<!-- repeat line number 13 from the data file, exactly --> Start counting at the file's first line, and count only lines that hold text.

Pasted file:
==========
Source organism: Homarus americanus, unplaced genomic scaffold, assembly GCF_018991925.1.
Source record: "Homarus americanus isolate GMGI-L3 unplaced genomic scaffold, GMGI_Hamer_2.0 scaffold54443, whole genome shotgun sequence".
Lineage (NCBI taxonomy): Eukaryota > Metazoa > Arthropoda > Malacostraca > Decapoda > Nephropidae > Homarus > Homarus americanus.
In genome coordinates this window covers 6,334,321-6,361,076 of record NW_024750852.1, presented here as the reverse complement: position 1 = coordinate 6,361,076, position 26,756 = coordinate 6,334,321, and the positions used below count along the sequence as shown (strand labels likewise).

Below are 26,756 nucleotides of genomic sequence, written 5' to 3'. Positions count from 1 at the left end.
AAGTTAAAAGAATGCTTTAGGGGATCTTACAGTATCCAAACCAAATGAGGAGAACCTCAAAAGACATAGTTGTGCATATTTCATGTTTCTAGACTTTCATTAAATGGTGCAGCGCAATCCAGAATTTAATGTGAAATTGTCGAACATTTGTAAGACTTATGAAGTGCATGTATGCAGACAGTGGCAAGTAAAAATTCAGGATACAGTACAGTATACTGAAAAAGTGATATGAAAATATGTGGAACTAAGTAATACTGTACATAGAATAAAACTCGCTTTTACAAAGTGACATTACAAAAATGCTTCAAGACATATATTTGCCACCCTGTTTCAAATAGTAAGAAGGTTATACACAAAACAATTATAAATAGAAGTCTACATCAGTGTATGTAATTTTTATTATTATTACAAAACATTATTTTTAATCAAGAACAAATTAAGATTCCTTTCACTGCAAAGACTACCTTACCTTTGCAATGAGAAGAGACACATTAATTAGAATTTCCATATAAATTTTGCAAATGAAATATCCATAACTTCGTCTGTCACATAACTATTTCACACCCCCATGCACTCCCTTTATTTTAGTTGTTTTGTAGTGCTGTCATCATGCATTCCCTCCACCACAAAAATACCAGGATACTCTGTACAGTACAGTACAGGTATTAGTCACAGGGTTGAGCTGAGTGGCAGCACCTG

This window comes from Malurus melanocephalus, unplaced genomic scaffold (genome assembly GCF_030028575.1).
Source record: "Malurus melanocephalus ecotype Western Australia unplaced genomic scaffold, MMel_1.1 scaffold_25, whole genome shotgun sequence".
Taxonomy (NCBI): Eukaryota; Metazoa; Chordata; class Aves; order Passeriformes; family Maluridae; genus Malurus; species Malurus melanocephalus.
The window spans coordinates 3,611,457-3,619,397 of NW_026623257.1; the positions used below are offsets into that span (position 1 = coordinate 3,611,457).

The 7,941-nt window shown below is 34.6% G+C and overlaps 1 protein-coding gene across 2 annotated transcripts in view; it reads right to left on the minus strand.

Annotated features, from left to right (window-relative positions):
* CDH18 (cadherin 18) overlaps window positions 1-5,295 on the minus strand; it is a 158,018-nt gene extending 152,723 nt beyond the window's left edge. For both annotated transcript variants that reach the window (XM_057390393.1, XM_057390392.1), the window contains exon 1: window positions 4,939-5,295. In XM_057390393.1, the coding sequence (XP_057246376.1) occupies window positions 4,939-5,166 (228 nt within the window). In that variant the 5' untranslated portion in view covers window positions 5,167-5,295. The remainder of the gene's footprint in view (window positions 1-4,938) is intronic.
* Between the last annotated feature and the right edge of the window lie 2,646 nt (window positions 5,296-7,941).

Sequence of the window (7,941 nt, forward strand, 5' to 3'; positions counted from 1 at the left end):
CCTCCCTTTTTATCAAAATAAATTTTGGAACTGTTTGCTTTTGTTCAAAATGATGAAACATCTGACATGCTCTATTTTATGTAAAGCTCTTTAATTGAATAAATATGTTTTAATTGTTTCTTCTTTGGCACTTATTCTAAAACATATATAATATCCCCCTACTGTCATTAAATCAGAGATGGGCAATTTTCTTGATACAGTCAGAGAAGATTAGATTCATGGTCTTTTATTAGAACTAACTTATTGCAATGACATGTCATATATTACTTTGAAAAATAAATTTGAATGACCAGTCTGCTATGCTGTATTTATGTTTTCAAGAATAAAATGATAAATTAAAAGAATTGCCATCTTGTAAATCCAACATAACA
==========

* CDH18 (cadherin 18) overlaps window positions 1-5,295 on the minus strand; it is a 158,018-nt gene extending 152,723 nt beyond the window's left edge. For both annotated transcript variants that reach the window (XM_057390393.1, XM_057390392.1), the window contains exon 1: window positions 4,939-5,295. In XM_057390393.1, the coding sequence (XP_057246376.1) occupies window positions 4,939-5,166 (228 nt within the window). In that variant the 5' untranslated portion in view covers window positions 5,167-5,295. The remainder of the gene's footprint in view (window positions 1-4,938) is intronic.